Elder Jeffrey R. Holland: ‘The Message, the Meaning and the Multitude’

Quorum of the Twelve Apostles

Notable quotes:

“As in our New Testament story, those blessed with sight will recognize that, in spite of everything else this conference tradition may offer us, it will mean little or nothing unless we find Jesus at the center of it all.”
“The prayer of every speaker, the hope of all who sing, the reverence of every guest — we are all are dedicated to inviting the spirit of Him whose Church this is, the living Christ, the Lamb of God, the Prince of Peace.”
“I testify with … a host of others down through time that surely the most thrilling sight and sound in life is that of Jesus not only passing by but His coming to us, stopping beside us and making His abode with us.”

Summary points:

  • One doesn’t need to be in a conference center to find Christ. A focus on the Savior can come while reading scriptures, learning doctrines and principles of the faith or attending the temple.
  •  The invitation: To strive to see Christ at the center of our lives, our faith and our service.
  •  The promise: That the Savior will hear you and will say, “Receive thy sight: thy faith hath saved thee.” (Luke 18:42)

Talk summary:

Luke in the New Testament tells of a blind man on the road to Jericho who, when hearing the crowd’s commotions, learns of Jesus passing by as the reason for the clamor. The blind man persistently cries out above the crowd’s noise until he is taken to the Savior, Who in turn restores his sight and heals him. 

Similarly, Joseph Smith rose above his day’s confusion and cacophony of competing Christian witnesses, with his seeking served as the catalyst for the First Vision. “Then the Father set the example we have been applauding this morning: He pointed to Jesus, saying, ‘This is My Beloved Son. Hear Him!’

No greater expression of Jesus’ divine identity, His primacy in the plan of salvation and His standing in the eyes of God could ever exceed that short seven-word declaration.

“I testify with those two and a host of others down through time that surely the most thrilling sight and sound in life is that of Jesus not only passing by but His coming to us, stopping beside us and making His abode with us.”

An invitation and a promise:

“Through the incessant din and drumbeat of our day, may we strive to see Christ at the center of our lives, of our faith and of our service. This is where true meaning lies.

“And if some days our vision is limited, or our confidence has waned, or our belief is being tested and refined – as surely it will be — may we cry out the louder, ‘Jesus, thou son of David, have mercy on me’ (Mark 10:47).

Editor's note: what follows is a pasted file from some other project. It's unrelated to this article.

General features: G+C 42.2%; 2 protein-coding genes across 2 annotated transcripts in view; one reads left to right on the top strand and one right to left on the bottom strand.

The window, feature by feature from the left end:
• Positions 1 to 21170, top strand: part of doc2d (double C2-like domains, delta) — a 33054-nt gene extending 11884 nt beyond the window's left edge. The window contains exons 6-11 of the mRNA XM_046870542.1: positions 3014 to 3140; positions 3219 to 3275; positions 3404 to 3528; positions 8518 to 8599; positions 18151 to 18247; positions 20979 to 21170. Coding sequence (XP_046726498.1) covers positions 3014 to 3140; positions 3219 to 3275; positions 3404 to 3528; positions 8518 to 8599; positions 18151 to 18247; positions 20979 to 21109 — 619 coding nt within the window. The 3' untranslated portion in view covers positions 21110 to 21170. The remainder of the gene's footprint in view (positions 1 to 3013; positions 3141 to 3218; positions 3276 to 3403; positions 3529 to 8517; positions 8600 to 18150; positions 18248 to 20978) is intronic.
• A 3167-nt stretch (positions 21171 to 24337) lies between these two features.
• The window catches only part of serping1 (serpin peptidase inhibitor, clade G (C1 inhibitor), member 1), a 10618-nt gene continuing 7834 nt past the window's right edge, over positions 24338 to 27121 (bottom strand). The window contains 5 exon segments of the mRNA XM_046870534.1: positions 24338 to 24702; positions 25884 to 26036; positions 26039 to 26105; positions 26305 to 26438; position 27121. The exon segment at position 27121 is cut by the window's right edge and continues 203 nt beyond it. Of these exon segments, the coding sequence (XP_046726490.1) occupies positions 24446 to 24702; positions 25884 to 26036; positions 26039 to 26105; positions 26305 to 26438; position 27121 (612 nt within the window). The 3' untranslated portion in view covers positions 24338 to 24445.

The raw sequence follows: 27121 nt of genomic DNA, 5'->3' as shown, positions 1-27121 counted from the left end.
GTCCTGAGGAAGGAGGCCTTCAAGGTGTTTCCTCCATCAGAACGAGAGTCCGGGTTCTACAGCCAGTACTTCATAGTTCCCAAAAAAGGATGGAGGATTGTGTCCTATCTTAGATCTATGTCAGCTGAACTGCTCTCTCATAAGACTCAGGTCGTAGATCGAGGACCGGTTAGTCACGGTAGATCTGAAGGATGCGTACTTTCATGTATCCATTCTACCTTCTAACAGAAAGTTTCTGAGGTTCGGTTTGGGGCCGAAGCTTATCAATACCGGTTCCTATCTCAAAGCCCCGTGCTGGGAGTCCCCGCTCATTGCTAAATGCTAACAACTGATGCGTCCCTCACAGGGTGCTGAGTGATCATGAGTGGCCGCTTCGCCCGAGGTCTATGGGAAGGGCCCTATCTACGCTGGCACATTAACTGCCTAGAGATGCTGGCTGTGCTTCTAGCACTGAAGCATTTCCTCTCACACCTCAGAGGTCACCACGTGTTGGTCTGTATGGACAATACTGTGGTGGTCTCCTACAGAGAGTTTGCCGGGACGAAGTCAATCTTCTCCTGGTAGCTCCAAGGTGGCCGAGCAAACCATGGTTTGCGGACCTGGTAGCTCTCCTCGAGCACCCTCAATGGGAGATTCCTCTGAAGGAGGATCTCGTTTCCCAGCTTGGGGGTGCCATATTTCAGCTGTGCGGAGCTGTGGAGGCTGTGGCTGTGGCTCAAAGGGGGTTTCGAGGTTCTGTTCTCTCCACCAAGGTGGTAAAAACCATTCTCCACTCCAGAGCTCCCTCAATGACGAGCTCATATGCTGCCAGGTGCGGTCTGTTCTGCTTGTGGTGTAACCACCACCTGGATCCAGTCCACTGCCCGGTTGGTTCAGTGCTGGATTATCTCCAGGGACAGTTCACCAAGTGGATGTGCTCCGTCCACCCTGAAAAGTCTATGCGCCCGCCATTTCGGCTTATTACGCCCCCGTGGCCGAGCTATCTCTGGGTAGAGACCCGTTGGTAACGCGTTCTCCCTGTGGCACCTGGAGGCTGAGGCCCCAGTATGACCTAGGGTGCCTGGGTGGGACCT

“I promise with apostolic fervor and prophetic conviction that He will hear you and will say, soon or late, ‘Receive thy sight: thy faith hath saved thee,’ (Luke 18:42).”

In the news:

About the speaker:

Recently on Social:

  • Elder Holland addressed the Church’s youth in an Instagram post in August:
  • Elder Holland often shares simple testimonies with his followers on Twitter:
  • Elder Holland shared his thoughts on the word “remember” in an Instagram post following his address at the BYU-Idaho winter commencement. 
View this post on Instagram

Just a few weeks ago, I felt impressed to speak on the difference between “remembering” and “recollecting” at the BYU–Idaho commencement. I remember being the age of those graduates—full of life and happiness for the future. There is so much value in remembering where we have come from. . The earliest meaning of “to remember” was “to remind.” That is, when you remembered something it was to remind you—to prompt you—to action. “Recollecting,” on the other hand, did not imply prompting or activity per se. In that sense, we could say it is a more passive word. . The scriptures list 554 references of the Lord or the prophets or others asking someone to “remember” something, hoping that will prompt a certain course of action. On the other hand, the scriptures contain a total of nine uses of the word “recall” or “recollect,” seven of those used by sinful characters in the scriptures or those afflicted with some kind of pain. . The meaning seems clear to me. Speaking of spiritual things, if it is good and worthy and eternal, we should remember it. If it is sinful or wrong or dark, we might “recollect” it only—and even that would only be for the purpose of helping ourselves or others to learn an important lesson and move on. . I charge you this day to remember, remember, remember. Remember to pray. Remember to serve. Remember to learn. Remember to tithe. Remember to teach. Remember to be clean, to be honest, and to forgive.

A post shared by Jeffrey R. Holland (@jeffreyrholland) on